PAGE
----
Hardcover, 224 pages.
Release date: January 5th 2012.
Rating: 3 out of 5.
Source: Received from publisher for review.
Who would have guessed that four minutes could change everything?
Today should be one of the worst days of seventeen-year-old Hadley Sullivan's life. She's stuck at JFK, late to her father's second wedding, which is taking place in London and involves a soon to be step-mother that Hadley's never even met. Then she meets the perfect boy in the airport's cramped waiting area. His name is Oliver, he's British, and he's in seat 18C. Hadley's in 18A.
Twists of fate and quirks of timing play out in this thoughtful novel about family connections, second chances and first loves. Set over a 24-hour-period, Hadley and Oliver's story will make you believe that true love finds you when you're least expecting it.
Ever since I read and fell in love with Stephanie Perkin’s Anna and the French Kiss last year I’ve been on the lookout for another contemporary novel to make me swoon. I actively seek them out, these swoon making books, and when The Statistical Probability of Love at First Sight popped through my mailbox, I thought, Bingo! This is it. This is the book to make me swoon like I swooned for Etienne St. Clair. Better still, almost all the early reviews of this book were positively glowing. Everyone was swooning! So, I was all ready to settle down with a heart-warming, feel good, romantic read and while The Statistical Probability of Love at First sight is all of those to a certain degree, it didn’t really make a lasting impression on me. And it didn’t make me swoon.
Hadley is running late. She’s running late for the plane that will take her to her father’s wedding on the other side of the Atlantic. She doesn’t want to see her father, and to say that she’s not happy about the fact that he’s remarrying, is an understatement. So she doesn’t care if she’s late for her flight, doesn’t care if she misses it. But when she does miss her flight by just four minutes little does she know that this will set in motion a chain of events that will change her life forever. While she’s waiting on the next flight out to London, she meets Oliver, a British boy who is waiting for the same flight. Hadley is immediately drawn to Oliver, and when by another stroke of luck they find themselves sitting next to each other on the Heathrow flight, good things start to happen.
I love the premise of this one. I love chance meetings that lead to something more. I believe in instant connections and instant chemistry that can quickly turn into love. One of my all time favourite movies is Before Sunrise, which is all about fate and falling in love and is set over a similar time period as this book. But while I wanted to love The Statistical Probability of Love at First Sight, I just didn’t. For me it was a forgettable read. Mostly this was due to the fact that I didn’t connect with the main character. I always find character connections difficult when books are told in third person point-of –view like this one is, and here I immediately felt distanced from Hadley. She’s got a lot going on in her life. She’s angry and bitter, and not the easiest character to grow to like at first. Oliver is a different matter. There is nothing not to like about the guy. He’s smart, handsome and his charming behaviour made me smile. He’s a consistent character, too, with such a likeable personality that I immediately loved his presence in the book.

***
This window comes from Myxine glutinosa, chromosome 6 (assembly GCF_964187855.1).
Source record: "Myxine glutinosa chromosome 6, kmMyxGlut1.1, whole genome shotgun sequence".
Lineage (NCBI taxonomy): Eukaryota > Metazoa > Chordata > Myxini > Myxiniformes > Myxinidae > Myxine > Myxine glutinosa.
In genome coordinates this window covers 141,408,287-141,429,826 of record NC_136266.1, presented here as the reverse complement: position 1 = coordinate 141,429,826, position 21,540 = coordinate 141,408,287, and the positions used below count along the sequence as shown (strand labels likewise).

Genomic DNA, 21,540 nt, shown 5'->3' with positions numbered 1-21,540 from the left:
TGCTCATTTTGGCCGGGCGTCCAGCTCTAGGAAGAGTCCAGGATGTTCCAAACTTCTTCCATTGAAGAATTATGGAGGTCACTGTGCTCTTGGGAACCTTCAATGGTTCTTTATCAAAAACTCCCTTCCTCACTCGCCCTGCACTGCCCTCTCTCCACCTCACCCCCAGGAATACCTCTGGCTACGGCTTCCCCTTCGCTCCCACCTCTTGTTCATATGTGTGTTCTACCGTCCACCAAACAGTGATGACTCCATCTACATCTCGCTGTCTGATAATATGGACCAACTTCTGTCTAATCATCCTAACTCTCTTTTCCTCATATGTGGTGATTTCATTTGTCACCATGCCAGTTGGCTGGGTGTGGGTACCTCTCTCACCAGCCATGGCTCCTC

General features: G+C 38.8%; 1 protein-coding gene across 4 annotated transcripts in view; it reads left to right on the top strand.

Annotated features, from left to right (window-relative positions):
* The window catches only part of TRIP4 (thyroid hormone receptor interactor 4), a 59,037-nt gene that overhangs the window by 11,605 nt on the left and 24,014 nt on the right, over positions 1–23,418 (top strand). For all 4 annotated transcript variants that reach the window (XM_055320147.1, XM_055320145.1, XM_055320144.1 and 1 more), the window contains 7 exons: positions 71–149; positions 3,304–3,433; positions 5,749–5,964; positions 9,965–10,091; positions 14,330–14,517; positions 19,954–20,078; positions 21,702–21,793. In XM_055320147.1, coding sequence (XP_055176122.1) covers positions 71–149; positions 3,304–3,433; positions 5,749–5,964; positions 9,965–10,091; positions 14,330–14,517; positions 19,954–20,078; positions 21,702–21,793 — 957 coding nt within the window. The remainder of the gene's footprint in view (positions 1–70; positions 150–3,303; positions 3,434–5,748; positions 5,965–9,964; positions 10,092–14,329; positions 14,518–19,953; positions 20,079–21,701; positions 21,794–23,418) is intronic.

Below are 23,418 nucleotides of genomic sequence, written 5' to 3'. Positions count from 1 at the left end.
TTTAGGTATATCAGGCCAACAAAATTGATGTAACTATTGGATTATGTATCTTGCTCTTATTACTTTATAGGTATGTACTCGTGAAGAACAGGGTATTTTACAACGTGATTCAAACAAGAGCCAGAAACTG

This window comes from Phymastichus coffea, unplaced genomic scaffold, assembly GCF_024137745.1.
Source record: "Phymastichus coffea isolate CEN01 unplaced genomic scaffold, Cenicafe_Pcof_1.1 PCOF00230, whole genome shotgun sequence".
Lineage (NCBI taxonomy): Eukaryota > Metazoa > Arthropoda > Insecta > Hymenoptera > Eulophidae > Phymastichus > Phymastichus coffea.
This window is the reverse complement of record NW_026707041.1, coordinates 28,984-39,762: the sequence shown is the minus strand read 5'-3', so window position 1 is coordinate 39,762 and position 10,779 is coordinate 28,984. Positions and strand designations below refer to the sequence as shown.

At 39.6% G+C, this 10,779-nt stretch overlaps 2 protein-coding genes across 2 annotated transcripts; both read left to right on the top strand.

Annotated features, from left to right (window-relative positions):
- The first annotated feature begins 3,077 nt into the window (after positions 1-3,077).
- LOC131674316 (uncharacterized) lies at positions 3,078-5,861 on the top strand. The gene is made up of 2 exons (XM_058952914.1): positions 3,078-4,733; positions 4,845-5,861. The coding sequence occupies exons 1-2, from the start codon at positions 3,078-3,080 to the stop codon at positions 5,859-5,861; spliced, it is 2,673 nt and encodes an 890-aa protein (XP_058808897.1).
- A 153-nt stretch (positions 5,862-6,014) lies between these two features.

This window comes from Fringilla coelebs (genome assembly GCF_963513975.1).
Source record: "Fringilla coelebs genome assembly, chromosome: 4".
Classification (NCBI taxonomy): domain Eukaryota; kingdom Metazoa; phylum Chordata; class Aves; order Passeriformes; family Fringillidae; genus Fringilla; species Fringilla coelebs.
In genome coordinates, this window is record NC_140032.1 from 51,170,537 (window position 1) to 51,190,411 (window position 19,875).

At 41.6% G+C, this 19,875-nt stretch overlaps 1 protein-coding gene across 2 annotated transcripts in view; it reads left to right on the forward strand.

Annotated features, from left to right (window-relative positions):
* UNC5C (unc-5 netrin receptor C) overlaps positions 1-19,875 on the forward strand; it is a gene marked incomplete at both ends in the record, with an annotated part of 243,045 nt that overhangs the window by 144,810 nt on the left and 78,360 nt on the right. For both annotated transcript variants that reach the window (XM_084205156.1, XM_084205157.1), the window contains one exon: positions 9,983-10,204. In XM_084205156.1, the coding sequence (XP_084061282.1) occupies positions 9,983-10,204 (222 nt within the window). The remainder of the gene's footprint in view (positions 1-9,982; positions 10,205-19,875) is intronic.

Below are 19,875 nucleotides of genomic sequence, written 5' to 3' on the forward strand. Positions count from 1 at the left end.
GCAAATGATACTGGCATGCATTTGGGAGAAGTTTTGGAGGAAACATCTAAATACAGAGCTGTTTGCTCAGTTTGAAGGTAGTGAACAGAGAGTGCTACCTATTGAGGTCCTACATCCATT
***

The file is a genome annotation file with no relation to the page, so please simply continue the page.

Hadley, though, changes a lot from when we first meet her. Since the book is such a quick read, I found the changes in her character a little inconsistent, contrived even, at times. Hadley’s quick change in attitude towards her father and his new life didn’t sit too well with me. I don’t even want to start on what I didn’t like about Hadley’s dad, because I might never stop. Everything about him irked me. From the way he treated Hadley and her mom, to the Briticisms he constantly dropped into his speech. Seriously, dude, you’ve only been living in England for a couple years. It’s still a diaper! Ugh!
The Statistical Probability of Love at First Sight didn’t pull at my heart strings and it didn’t make me swoon, but it did make me smile from time time to time. It’s one for total romantics, believers in love at first sight, and a fun way to while away a few hours.